New York City’s Times Square on August 14, 1945
V-J Day in Times Square (also V-Day and The Kiss) is a photograph by Alfred Eisenstaedt that portrays a U.S. Navy sailor grabbing and kissing a stranger —a nurse— on Victory over Japan Day in New York City's Times Square on August 14, 1945.
The photograph was published a week later in Life magazine, among many photographs of celebrations around the United States that were presented in a twelve-page section titled "Victory Celebrations". A two-page spread faces three other kissing poses among celebrators in Washington, D.C. , Kansas City and Miami opposite Eisenstaedt's, which was given a full-page display. Kissing was a favorite pose encouraged by media photographers of service personnel during the war, but Eisenstaedt was photographing a spontaneous event that occurred in Times Square soon before the announcement of the end of the war with Japan was made by U.S. President Harry S. Truman at seven o'clock.
Because he was photographing rapidly changing events during the celebrations, Eisenstaedt did not have an opportunity to get the names and details. The photograph does not clearly show the face of either person involved, and numerous people have claimed to be the subjects.
“I was walking through the crowds on V-J Day, looking for pictures. I noticed a sailor coming my way. He was grabbing every female he could find and kissing them all — young girls and old ladies alike. Then I noticed the nurse, standing in that enormous crowd. I focused on her, and just as I’d hoped, the sailor came along, grabbed the nurse, and bent down to kiss her. Now if this girl hadn’t been a nurse, if she’d been dressed dark clothes, I wouldn’t have had a picture. The contrast between her white dress and the sailor’s dark uniform gives the photograph its extra impact” - From The Eye of Eisenstaedt.
U.S. Navy photo journalist Victor Jorgensen captured another view of the same scene, which was published in The New York Times the following day. Jorgensen titled his photograph Kissing the War Goodbye. It shows less of Times Square in the background, lacking the characteristic view of the complex intersection so that the location needs to be identified, it is dark and shows few details of the main subjects, and it does not show the lower legs and feet of the subjects. Unlike the Eisenstaedt photograph, which is protected by copyright, this Navy photograph is in the public domain as it was produced by a federal government employee on official duty. While the angle of the photograph may be less interesting than that of Eisenstaedt's photo, it clearly shows the actual location of the iconic kiss occurring in the front of the Chemical Bank and Trust building, with the Walgreens pharmacy signage on the building façade visible in the background.
Numerous men have claimed to be the sailor, but decades later the unknown couple was identified as the American sailor George Mendonsa and nurse Greta Zimmer Friedman. Greta Friedman was 21 years old in 1945. After reporting to work at a dentist’s office, she heard the news that Japan had surrendered, and finally, World War II was coming to an end. She wandered into Times Square when a passing sailor locked her in an unexpected embrace. “I did not see him approaching, and before I know it I was in this vice grip,” she declared CBS News in an interview in 2012. “It wasn’t my choice to be kissed. The guy just came over and grabbed. That man was very strong. I wasn’t kissing him. He was kissing me”.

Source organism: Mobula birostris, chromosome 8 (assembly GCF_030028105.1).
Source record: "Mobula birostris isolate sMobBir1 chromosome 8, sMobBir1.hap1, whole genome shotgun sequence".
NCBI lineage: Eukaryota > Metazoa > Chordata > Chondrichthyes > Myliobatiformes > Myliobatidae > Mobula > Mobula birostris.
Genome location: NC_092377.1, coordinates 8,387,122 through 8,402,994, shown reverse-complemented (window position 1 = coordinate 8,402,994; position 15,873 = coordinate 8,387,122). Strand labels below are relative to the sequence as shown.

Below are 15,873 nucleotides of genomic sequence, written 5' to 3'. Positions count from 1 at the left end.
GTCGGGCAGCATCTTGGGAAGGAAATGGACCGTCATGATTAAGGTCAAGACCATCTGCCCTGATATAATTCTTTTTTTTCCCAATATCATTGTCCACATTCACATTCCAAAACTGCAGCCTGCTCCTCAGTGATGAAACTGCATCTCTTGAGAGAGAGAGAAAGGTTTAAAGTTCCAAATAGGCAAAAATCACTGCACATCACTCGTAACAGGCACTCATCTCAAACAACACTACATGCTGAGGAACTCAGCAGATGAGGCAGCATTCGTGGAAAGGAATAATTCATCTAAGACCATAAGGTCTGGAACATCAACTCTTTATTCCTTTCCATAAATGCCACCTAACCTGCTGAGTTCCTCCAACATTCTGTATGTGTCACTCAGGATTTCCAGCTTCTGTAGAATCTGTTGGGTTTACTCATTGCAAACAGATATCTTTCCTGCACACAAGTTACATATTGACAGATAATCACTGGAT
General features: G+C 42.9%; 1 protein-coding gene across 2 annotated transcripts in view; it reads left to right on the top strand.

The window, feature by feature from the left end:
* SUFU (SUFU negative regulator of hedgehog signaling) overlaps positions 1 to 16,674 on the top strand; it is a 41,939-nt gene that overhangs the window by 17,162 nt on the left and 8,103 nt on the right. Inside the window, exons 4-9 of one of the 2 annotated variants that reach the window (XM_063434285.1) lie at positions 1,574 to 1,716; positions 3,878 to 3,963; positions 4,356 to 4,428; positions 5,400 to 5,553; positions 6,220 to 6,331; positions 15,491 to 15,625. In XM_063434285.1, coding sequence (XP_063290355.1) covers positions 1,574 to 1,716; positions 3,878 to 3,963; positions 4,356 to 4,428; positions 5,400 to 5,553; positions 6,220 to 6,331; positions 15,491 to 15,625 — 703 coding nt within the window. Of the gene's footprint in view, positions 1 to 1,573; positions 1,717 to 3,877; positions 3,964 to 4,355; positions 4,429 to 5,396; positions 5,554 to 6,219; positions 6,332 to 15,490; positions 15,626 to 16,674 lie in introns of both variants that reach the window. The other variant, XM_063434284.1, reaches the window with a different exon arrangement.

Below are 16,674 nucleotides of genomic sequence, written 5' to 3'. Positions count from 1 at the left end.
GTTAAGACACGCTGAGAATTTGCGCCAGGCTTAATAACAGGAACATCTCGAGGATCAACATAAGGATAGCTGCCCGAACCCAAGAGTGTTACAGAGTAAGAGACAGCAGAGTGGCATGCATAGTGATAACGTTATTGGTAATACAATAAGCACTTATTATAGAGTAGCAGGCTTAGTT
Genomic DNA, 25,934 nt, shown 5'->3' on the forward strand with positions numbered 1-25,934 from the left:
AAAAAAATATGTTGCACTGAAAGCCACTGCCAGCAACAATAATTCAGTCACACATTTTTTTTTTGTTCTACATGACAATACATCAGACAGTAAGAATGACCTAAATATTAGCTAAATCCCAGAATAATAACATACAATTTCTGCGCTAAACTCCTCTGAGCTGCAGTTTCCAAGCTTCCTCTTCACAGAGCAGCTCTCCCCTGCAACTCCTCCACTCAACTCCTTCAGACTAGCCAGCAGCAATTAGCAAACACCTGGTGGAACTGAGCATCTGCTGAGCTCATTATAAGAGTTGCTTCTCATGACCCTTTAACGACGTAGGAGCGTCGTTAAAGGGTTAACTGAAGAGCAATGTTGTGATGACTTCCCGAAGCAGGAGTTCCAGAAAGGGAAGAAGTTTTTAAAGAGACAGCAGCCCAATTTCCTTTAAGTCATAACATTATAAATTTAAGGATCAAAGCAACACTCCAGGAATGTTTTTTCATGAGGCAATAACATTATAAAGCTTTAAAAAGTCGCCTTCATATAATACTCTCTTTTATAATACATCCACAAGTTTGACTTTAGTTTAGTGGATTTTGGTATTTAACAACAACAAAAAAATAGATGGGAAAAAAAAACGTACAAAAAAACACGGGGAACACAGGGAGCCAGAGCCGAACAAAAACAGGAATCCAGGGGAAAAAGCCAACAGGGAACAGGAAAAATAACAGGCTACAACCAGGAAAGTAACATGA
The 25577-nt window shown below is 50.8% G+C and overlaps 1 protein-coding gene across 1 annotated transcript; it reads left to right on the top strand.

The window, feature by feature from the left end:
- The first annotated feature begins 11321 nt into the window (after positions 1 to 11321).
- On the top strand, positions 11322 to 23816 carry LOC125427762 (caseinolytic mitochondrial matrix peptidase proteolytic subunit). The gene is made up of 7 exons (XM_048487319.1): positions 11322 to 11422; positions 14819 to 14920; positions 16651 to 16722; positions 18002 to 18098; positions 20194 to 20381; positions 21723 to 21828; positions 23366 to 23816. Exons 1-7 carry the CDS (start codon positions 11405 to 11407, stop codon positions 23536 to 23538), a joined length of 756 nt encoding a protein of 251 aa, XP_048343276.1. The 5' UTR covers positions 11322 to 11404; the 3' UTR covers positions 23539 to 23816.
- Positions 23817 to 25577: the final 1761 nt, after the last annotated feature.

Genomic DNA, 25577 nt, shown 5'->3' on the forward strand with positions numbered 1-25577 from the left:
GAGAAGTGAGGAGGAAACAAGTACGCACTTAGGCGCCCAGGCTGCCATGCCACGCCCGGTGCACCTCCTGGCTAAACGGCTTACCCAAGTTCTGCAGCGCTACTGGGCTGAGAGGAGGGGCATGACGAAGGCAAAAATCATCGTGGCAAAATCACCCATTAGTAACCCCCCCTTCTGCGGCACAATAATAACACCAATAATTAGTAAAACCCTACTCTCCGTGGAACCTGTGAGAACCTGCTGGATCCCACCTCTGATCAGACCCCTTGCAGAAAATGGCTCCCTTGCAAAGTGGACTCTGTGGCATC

The kisser was a 22-year-old sailor, George Mendonsa from Newport, Rhode Island. He was on leave from the USS The Sullivans and was watching a movie at Radio City Music Hall when the doors opened and people started screaming the war was over. George and Rita joined the partying on the street. It was then that George saw a woman in a white dress walk by and took her into his arms and kissed her. “I had quite a few drinks that day and I considered her one of the troops — she was a nurse”.
Alfred Eisenstaedt signing his famous V-J Day photograph on the afternoon of August 23, 1995, while sitting in his Menemsha Inn cabin located on Martha's Vineyard. He died about eight hours later.
But “The Kiss” was not the only photograph taken that day, nor was Eisenstaedt the only photographer navigating the New York City festivities. Another photographer from LIFE, William C. Shrout, brought a different set of negatives back to the office that day, with his own perspective on the people’s response to peace.
While Shrout’s photos have much in common with Eisenstaedt’s—kisses abounded that day—they capture one thing that Eisenstaedt couldn’t easily have captured: images of Eisenstaedt himself.
In one photo, Eisenstaedt kisses a reporter, his camera slung over his shoulder, in a pose not unlike that of the famous kiss he photographed that day. In another, he and that women walk toward
Shrout, bright smiles on their faces.
(Source: Liz Ronk edited this gallery for LIFE.com.)
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